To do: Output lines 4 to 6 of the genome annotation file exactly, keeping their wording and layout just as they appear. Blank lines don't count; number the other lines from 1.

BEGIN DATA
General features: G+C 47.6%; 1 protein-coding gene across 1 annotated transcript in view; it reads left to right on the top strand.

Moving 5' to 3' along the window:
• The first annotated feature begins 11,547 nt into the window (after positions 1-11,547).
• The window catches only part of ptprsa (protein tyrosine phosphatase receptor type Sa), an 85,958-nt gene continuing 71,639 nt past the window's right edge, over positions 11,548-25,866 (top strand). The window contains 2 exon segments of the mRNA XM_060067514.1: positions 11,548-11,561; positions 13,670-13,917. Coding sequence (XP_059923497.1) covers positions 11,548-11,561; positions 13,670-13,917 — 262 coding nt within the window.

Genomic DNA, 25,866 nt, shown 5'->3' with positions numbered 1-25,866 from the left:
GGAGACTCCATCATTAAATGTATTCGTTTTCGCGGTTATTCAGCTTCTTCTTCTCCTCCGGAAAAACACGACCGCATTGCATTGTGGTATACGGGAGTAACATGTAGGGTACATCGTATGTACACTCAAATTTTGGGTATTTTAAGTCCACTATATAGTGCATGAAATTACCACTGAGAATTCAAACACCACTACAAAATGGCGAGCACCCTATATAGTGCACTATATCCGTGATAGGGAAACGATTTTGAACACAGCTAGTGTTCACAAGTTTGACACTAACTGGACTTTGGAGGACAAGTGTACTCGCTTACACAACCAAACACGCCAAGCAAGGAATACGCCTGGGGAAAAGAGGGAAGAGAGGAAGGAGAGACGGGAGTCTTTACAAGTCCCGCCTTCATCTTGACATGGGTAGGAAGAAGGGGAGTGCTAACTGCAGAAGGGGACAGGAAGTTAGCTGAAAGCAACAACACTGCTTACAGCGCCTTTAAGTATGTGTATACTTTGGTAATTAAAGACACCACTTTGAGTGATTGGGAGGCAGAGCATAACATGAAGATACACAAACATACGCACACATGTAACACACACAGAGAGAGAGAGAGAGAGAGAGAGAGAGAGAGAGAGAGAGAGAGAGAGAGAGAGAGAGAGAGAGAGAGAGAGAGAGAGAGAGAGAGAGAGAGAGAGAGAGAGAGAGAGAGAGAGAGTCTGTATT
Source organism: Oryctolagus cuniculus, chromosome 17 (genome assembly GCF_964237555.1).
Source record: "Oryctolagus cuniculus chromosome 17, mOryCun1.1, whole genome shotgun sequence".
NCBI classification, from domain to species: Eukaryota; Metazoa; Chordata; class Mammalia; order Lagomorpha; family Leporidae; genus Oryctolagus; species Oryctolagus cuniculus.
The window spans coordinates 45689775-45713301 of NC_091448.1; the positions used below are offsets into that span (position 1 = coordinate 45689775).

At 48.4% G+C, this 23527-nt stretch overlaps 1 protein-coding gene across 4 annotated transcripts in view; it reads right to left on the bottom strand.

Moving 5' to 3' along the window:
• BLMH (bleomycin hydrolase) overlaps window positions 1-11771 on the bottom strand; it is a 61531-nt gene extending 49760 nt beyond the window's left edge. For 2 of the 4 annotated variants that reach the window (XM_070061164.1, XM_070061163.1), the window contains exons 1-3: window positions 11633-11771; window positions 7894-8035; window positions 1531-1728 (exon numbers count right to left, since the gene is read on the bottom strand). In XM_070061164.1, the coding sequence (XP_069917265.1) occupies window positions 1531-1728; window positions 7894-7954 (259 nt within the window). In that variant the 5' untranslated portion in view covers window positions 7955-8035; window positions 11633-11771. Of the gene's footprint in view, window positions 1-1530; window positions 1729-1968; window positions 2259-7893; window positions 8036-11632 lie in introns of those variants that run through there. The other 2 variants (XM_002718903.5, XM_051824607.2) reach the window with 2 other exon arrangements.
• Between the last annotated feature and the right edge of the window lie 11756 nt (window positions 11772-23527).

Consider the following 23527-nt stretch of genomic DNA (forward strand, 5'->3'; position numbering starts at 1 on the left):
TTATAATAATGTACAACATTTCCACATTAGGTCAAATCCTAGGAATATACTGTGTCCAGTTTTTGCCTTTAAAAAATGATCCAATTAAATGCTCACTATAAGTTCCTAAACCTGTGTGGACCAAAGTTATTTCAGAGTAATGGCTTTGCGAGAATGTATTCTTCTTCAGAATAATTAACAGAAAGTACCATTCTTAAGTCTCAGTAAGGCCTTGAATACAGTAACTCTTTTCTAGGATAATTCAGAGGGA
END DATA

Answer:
• The window catches only part of ptprsa (protein tyrosine phosphatase receptor type Sa), an 85,958-nt gene continuing 71,639 nt past the window's right edge, over positions 11,548-25,866 (top strand). The window contains 2 exon segments of the mRNA XM_060067514.1: positions 11,548-11,561; positions 13,670-13,917. Coding sequence (XP_059923497.1) covers positions 11,548-11,561; positions 13,670-13,917 — 262 coding nt within the window.

Genomic DNA, 25,866 nt, shown 5'->3' with positions numbered 1-25,866 from the left:
GGAGACTCCATCATTAAATGTATTCGTTTTCGCGGTTATTCAGCTTCTTCTTCTCCTCCGGAAAAACACGACCGCATTGCATTGTGGTATACGGGAGTAACATGTAGGGTACATCGTATGTACACTCAAATTTTGGGTATTTTAAGTCCACTATATAGTGCATGAAATTACCACTGAGAATTCAAACACCACTACAAAATGGCGAGCACCCTATATAGTGCACTATATCCGTGATAGGGAAACGATTTTGAACACAGCTAGTGTTCACAAGTTTGACACTAACTGGACTTTGGAGGACAAGTGTACTCGCTTACACAACCAAACACGCCAAGCAAGGAATACGCCTGGGGAAAAGAGGGAAGAGAGGAAGGAGAGACGGGAGTCTTTACAAGTCCCGCCTTCATCTTGACATGGGTAGGAAGAAGGGGAGTGCTAACTGCAGAAGGGGACAGGAAGTTAGCTGAAAGCAACAACACTGCTTACAGCGCCTTTAAGTATGTGTATACTTTGGTAATTAAAGACACCACTTTGAGTGATTGGGAGGCAGAGCATAACATGAAGATACACAAACATACGCACACATGTAACACACACAGAGAGAGAGAGAGAGAGAGAGAGAGAGAGAGAGAGAGAGAGAGAGAGAGAGAGAGAGAGAGAGAGAGAGAGAGAGAGAGAGAGAGAGAGAGAGAGAGAGAGAGAGAGAGAGAGAGTCTGTATT